The Sunday Magazine for March 21, 2021
This week on The Sunday Magazine with Piya Chattopadhyay:
A reality check on COVID-19 vaccines and kids
With news this week that Moderna is recruiting candidates as young as six months old for COVID vaccine trials, The Sunday Magazine delves into how developing a vaccine for kids might affect the future of this pandemic for everyone. Chattopadhyay speaks with Dr. Joanne Langley, a pediatrician, vaccine researcher and co-chair of the federal COVID-19 Vaccine Task Force about the process for testing vaccines on kids, how long it will be before children get vaccinated - and what that might mean for life, moving forward.
Psychiatrists divided over Canada's new medical assistance in dying law
This past week, a new law governing Medical Assistance in Dying (MAiD) received royal assent. Among other things, it explicitly grants Canadians with serious mental illness the right to request an assisted death to end their suffering. That right will kick in two years from now, once an expert panel has developed protocols and safeguards to determine who should be eligible. But it's an issue that has divided mental health professionals in Canada, so finding consensus could be challenging. Chattopadhyay discusses the delicate process ahead with psychiatrist Dr. Mona Gupta, who chairs the MAiD advisory committee for the AMPQ, Quebec's association of psychiatrists.
What the snap trials of Michael Kovrig and Michael Spavor could mean
Do the snap trials in China for Canadians Michael Spavor and Michael Kovrig offer any hope for their release? And where will Canada-US-China relations go from here? After accusing the two men of spying and detaining them for more than two years, Chinese officials suddenly announced their trials this past week. Spavor's started and ended Friday, with no verdict released, and Kovrig is due in court Monday. Journalist Joanna Chiu, who covers Canada-China relations for the Toronto Star, is also a friend of Kovrig's from time the two spent working in Beijing. She joins Chattopadhyay to put the trials in context. She says that more than anything, they are a political move to pressure Washington into lifting fraud charges against Huawei executive Meng Wanzhou, who is being detained in Canada.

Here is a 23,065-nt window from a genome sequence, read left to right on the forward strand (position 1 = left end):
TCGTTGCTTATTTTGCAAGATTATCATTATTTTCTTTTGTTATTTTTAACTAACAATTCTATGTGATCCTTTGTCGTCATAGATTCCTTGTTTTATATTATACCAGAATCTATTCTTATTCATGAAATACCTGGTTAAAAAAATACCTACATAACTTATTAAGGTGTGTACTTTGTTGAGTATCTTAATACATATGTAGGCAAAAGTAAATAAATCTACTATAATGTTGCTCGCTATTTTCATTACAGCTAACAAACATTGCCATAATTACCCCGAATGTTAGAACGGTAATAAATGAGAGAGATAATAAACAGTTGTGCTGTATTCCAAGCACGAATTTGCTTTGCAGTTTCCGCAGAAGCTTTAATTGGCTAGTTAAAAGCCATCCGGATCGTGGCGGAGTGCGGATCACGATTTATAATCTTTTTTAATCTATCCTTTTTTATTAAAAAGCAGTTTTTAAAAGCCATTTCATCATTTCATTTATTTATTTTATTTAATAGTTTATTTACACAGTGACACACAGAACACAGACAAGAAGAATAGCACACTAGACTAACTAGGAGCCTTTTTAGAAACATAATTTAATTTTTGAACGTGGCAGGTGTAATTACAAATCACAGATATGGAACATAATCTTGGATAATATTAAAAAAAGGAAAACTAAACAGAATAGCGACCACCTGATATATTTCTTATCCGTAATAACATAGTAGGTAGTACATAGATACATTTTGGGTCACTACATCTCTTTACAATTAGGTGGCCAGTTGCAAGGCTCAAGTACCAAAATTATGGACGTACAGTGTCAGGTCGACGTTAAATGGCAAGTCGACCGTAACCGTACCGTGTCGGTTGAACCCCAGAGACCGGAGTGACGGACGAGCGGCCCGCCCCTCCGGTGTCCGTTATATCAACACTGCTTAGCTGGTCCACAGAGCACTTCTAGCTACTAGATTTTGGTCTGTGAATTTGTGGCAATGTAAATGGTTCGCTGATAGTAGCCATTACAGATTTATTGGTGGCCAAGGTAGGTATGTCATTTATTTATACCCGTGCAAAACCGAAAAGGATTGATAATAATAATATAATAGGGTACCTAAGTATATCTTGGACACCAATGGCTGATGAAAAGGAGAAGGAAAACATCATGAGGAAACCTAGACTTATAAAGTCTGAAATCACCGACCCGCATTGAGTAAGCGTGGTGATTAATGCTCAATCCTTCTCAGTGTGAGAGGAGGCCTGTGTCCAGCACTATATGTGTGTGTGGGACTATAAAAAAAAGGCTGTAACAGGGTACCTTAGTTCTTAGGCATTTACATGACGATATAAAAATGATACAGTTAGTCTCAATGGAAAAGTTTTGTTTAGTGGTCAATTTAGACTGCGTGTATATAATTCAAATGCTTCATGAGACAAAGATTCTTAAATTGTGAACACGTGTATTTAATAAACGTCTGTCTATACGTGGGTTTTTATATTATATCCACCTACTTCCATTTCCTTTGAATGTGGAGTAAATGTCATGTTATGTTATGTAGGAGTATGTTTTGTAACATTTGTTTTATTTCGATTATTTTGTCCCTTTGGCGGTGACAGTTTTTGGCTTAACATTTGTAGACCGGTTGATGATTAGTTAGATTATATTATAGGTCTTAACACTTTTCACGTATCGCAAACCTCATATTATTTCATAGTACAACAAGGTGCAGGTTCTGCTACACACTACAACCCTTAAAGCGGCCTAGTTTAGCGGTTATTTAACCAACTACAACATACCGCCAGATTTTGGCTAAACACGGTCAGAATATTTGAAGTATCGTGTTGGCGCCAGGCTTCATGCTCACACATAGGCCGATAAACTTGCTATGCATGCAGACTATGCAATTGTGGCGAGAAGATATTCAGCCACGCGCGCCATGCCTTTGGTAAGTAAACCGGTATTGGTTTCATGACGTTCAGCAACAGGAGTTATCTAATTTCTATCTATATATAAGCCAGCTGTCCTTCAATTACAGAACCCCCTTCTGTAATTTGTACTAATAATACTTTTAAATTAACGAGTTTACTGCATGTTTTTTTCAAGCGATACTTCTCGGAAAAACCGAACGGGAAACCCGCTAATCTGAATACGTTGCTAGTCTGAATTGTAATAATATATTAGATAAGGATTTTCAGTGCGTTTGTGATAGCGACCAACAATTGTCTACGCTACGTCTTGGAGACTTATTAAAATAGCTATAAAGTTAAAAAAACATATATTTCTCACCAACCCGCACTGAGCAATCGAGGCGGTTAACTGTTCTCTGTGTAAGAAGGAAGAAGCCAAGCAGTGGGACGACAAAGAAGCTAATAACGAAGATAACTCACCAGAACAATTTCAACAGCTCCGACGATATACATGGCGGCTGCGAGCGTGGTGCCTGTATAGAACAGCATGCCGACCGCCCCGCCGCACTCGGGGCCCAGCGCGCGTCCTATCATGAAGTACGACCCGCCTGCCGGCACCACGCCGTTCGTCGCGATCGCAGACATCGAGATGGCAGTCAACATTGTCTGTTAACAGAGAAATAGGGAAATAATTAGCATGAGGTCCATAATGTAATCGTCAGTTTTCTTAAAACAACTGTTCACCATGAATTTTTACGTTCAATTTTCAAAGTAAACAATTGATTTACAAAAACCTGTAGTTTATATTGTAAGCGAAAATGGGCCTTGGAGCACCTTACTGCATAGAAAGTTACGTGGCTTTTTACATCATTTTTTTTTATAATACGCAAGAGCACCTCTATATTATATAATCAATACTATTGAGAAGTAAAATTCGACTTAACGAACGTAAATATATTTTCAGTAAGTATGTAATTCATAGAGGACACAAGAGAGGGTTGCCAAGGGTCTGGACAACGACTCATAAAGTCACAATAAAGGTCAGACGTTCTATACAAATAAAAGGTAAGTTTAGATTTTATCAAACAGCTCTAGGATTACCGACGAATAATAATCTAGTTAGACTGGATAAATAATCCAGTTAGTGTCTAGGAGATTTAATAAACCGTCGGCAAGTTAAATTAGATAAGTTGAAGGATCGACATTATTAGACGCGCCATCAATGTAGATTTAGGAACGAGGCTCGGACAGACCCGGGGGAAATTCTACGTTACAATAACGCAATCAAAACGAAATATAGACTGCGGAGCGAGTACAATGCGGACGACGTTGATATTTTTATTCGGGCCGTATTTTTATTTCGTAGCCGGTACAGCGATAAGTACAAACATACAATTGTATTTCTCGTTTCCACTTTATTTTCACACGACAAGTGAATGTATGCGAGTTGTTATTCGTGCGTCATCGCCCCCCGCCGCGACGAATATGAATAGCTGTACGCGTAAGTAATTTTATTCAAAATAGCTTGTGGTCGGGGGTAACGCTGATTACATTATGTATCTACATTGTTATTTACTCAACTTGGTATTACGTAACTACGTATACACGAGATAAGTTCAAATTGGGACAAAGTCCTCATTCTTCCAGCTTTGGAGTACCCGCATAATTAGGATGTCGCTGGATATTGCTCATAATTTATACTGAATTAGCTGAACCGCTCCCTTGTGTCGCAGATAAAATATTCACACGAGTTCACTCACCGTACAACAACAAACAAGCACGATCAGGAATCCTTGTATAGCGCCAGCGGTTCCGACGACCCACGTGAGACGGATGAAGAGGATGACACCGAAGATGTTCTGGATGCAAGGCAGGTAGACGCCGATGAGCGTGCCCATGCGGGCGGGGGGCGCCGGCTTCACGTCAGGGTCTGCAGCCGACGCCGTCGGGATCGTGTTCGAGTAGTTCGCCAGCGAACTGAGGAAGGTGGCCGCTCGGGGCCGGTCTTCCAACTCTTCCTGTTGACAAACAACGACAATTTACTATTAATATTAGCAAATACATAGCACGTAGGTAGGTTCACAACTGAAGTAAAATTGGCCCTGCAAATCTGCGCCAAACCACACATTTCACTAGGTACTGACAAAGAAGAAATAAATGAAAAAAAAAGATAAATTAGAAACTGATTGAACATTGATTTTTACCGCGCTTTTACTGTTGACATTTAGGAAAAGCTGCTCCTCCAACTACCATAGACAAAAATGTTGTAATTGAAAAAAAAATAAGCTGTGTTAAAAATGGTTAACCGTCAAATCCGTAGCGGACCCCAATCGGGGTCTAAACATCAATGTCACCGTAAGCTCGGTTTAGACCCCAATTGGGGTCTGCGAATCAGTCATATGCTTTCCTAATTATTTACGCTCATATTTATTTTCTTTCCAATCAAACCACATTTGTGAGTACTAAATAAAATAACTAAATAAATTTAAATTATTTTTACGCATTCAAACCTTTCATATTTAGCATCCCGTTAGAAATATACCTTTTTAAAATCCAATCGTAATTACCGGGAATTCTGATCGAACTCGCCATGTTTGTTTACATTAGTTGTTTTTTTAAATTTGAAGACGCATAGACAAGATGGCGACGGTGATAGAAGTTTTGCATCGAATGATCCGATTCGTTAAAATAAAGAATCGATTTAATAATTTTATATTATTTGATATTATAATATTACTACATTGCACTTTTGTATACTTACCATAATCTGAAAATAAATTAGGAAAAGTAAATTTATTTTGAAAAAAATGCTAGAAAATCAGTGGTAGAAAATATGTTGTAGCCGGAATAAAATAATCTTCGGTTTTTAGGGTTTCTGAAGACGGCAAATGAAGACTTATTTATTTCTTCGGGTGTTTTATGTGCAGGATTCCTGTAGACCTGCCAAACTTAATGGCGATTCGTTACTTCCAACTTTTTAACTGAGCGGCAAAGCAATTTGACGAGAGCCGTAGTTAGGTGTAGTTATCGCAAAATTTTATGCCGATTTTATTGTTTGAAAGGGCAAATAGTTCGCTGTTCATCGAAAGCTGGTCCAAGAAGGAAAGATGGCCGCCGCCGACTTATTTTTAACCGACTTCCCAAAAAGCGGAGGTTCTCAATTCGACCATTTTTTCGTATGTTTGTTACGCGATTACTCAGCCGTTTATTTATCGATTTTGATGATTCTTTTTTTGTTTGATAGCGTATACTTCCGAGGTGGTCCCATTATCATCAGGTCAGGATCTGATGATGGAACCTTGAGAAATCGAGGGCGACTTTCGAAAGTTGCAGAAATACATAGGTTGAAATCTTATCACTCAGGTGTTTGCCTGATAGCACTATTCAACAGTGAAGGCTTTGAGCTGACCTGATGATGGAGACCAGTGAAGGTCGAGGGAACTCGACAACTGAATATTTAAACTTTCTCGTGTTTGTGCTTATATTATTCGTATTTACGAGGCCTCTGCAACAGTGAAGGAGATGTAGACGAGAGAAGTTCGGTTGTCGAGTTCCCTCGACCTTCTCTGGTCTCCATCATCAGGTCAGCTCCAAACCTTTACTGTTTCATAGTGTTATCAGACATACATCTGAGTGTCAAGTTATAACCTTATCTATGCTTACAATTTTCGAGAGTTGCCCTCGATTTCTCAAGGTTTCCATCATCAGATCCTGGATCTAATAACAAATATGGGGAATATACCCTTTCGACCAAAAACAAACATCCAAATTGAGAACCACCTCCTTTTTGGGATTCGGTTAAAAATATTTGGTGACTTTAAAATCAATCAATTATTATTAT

Can we engineer our way out of the ecological mess we've made?
For her latest book, Pulitzer Prize-winning journalist Elizabeth Kolbert traveled the world, meeting the scientists and engineers who are thinking the most deeply -- and creatively -- about how to save the planet. She joins Chattopadhyay to talk about what she discovered, from using genetic technology to kill off malaria-carrying mosquitoes to shooting diamonds into the stratosphere in a bid to slow climate change. And together, they wrestle with a bigger question: Can we really engineer ourselves out of the ecological mess we've engineered ourselves into?
What our indoor spaces are doing to our health and well-being
Journalist Emily Anthes set out to explore the buildings we spend our time in - from our homes to office buildings to stores and restaurants - and how those spaces affect us, because she knew how much time we collectively spend indoors. Then the pandemic hit, shuttering us all in even more. She speaks with Chattopadhyay about her uncannily well-timed book, The Great Indoors: The Surprising Science of How Buildings Shape Our Behavior, Health, and Happiness.
Nature photo of the year
Canadian photographer Thomas Vijayan just won World Nature Photographer of the Year for his striking image of an orangutan climbing a tree in Borneo. He explains what it took to get his winning shot, and what his passion for wildlife photography has taught him about our need to respect nature.